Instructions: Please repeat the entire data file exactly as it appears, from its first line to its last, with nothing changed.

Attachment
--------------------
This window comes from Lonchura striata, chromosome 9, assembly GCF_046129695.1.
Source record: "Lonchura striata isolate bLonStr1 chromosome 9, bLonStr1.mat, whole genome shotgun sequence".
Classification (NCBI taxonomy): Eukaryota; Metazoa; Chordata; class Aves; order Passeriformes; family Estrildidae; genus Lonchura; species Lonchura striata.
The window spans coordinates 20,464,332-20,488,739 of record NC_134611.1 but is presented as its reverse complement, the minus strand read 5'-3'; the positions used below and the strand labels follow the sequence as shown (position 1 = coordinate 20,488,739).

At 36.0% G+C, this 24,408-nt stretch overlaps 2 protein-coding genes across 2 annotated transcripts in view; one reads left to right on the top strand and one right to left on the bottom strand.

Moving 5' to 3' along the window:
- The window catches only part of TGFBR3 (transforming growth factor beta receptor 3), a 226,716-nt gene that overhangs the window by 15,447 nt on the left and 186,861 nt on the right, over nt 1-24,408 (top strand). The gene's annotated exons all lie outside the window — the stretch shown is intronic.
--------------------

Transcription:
This window comes from Lonchura striata, chromosome 9, assembly GCF_046129695.1.
Source record: "Lonchura striata isolate bLonStr1 chromosome 9, bLonStr1.mat, whole genome shotgun sequence".
Classification (NCBI taxonomy): Eukaryota; Metazoa; Chordata; class Aves; order Passeriformes; family Estrildidae; genus Lonchura; species Lonchura striata.
The window spans coordinates 20,464,332-20,488,739 of record NC_134611.1 but is presented as its reverse complement, the minus strand read 5'-3'; the positions used below and the strand labels follow the sequence as shown (position 1 = coordinate 20,488,739).

At 36.0% G+C, this 24,408-nt stretch overlaps 2 protein-coding genes across 2 annotated transcripts in view; one reads left to right on the top strand and one right to left on the bottom strand.

Moving 5' to 3' along the window:
- The window catches only part of TGFBR3 (transforming growth factor beta receptor 3), a 226,716-nt gene that overhangs the window by 15,447 nt on the left and 186,861 nt on the right, over nt 1-24,408 (top strand). The gene's annotated exons all lie outside the window — the stretch shown is intronic.